S.C. Sea Grant Consortium
White egret wading.
Program Focus Area

Healthy Coastal Ecosystems

The natural features of coastal South Carolina are diverse and striking, and include significant shoreline, tidal bottom, salt marsh, and freshwater wetland habitats. The coastline is characterized by more than 165 lineal miles of beaches and dotted with more than 40 barrier and sea islands.

How the Consortium Supports Healthy Coastal Ecosystems

The S.C. Sea Grant Consortium supports research and outreach to generate and deliver science-based information and programs in response to the needs of local communities and decision-makers in the following areas:

Natural ocean processes such as tides and erosion.
The health and restoration of coastal and ocean ecosystems.
Determining the ecological, economic, and social value of natural resources.
Measuring impact of human activity on the coast and coastal waterways.
Changes in climate and weather patterns, and their impact.
Monitoring water quality and water pollution.
Minimizing the introduction, spread, and negative impacts of coastal and oceanic invasive species.
The long-term conservation and sustainable use of the coast’s natural resources.

Current Healthy Coastal Ecosystem Research Projects

Every two years, the Consortium asks researchers to submit proposals for the funding provided by the National Oceanic and Atmospheric Administration through the National Sea Grant College Program. Each project undergoes a rigorous peer review. The selected projects support critical research goals for our state and region.

Marsh in the evening at high tide.

Rain and Tide: Assessing Coastal Stream Flow and Compound Flooding Risk

Principal Investigator: Tim Callahan, College of Charleston
Co-Principal Investigator: Joshua Robinson, Robinson Design Engineers

Flooding is a widely recognized problem throughout coastal South Carolina. The goal of this project is to provide—through the use of a user-friendly map-based tool—site-specific information on stormwater runoff and tidally-driven inundation to areas in the coastal zone where these two processes exhibit or have the potential for compound flooding risk.

Waves washing up on a beach seen from above.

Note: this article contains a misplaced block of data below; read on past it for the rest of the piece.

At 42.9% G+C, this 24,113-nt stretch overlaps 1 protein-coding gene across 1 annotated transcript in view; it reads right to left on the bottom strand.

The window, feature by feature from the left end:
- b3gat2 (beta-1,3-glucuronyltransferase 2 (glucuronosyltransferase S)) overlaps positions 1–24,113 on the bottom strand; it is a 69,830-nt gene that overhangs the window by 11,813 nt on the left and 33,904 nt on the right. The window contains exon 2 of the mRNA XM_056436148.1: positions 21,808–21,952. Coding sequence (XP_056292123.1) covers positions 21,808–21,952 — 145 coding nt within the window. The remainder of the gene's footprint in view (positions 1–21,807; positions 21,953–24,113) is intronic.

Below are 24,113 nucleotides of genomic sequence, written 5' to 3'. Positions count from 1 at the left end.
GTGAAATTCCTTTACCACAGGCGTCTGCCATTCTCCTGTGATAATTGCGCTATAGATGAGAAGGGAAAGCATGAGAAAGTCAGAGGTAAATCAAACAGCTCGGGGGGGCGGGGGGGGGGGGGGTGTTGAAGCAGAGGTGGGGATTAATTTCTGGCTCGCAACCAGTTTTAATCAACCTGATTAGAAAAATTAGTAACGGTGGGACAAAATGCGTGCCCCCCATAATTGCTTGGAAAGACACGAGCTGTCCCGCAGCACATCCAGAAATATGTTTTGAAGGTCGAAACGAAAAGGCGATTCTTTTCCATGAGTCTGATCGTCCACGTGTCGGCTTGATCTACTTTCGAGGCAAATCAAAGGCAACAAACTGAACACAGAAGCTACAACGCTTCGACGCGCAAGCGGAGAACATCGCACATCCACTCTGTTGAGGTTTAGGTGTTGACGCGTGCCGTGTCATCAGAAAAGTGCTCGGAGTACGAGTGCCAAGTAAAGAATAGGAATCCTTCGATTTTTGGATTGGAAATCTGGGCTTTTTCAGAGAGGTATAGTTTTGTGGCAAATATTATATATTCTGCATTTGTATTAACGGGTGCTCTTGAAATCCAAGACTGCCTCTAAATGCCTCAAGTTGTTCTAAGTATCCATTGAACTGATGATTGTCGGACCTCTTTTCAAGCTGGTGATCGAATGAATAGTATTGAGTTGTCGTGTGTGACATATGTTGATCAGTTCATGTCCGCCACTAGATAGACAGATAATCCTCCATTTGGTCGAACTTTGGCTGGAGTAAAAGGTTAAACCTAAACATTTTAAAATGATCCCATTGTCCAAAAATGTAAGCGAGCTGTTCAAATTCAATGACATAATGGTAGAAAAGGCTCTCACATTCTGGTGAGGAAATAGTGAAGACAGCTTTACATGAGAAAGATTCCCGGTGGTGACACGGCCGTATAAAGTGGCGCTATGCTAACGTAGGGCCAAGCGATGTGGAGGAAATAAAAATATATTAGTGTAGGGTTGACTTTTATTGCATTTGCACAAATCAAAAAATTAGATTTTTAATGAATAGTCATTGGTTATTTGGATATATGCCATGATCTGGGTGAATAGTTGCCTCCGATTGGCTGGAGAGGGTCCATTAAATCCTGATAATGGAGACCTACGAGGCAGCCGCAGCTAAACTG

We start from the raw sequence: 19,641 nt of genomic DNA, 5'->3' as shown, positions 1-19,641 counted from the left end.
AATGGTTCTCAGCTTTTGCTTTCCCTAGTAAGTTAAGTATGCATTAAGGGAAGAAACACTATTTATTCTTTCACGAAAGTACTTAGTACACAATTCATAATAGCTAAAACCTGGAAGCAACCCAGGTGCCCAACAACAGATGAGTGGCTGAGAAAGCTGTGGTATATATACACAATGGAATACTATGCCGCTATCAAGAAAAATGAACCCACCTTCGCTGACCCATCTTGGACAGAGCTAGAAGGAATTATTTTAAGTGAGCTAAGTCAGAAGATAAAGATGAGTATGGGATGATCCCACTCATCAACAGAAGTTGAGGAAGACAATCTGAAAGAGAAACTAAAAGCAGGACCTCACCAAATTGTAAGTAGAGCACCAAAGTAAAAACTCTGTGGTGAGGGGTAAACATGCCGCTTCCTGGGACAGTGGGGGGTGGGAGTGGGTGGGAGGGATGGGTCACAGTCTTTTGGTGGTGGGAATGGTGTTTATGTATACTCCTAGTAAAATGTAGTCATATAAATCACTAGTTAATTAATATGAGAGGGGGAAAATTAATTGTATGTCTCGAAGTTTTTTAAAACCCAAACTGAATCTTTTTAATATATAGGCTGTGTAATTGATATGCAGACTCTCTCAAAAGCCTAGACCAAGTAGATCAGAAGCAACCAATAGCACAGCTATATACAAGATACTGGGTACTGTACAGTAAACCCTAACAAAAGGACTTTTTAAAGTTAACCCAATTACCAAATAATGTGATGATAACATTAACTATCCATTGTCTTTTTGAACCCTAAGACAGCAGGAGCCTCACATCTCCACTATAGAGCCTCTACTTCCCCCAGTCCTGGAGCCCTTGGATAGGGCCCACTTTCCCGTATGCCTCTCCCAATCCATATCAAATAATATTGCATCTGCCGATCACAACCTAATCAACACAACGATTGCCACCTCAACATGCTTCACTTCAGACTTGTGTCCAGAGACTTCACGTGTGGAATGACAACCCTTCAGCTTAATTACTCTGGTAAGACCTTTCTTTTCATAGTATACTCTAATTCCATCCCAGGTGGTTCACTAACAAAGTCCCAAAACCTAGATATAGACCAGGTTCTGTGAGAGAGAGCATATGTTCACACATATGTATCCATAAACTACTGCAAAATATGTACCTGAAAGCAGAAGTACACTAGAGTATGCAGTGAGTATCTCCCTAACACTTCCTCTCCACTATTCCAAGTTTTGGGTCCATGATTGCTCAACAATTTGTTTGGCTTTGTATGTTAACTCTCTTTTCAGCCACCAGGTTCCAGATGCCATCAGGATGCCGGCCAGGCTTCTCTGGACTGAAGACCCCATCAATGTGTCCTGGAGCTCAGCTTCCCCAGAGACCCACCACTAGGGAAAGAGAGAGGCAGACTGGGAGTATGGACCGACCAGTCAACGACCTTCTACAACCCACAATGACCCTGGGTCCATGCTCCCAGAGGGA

Coastal and Estuarine Acidification in Long Bay, South Carolina

Principal Investigator: Angelos Hannides, Coastal Carolina University
Co-Principal Investigators: Danielle Viso and Susan Libes, Coastal Carolina University; Janet Reimer, Southeast Ocean and Coastal Acidification Network (SOCAN); Emily Hall, SOCAN and Mote Marine Laboratory

This project seeks to provide a first characterization of coastal ocean acidification using the waters of Long Bay, South Carolina where hypoxia and acidification have already been documented. The project will provide researchers and coastal managers with new knowledge of the degree and extent of the coastal ocean acidification problem in S.C. waters, and the main drivers behind it.

Black-crowned night heron in water.

How Does Disturbance Shape Avian Community Composition and Diversity in Ephemeral Wetlands?

Principal Investigator: Daniel McGlinn, College of Charleston
Co-Principal Investigators: Stacey Lance, Savannah River Ecology Laboratory; Lisa Lord, The Longleaf Alliance; Lucy Davis, College of Charleston

Wetlands provide people with critical ecosystem services and serve as important repositories of biodiversity. However, little is known about the value of small isolated ephemeral wetlands. Researchers will examine how disturbances—prescribed fire and tree-thinning treatments—can alter ephemeral wetlands and bird populations.

Impacts and Accomplishments

The S.C. Sea Grant Consortium’s report of our successes in advancing healthy coastal ecosystems in coastal South Carolina.

Resources by Topic

The S.C. Sea Grant Consortium’s published information and project results in areas related to healthy coastal ecosystems.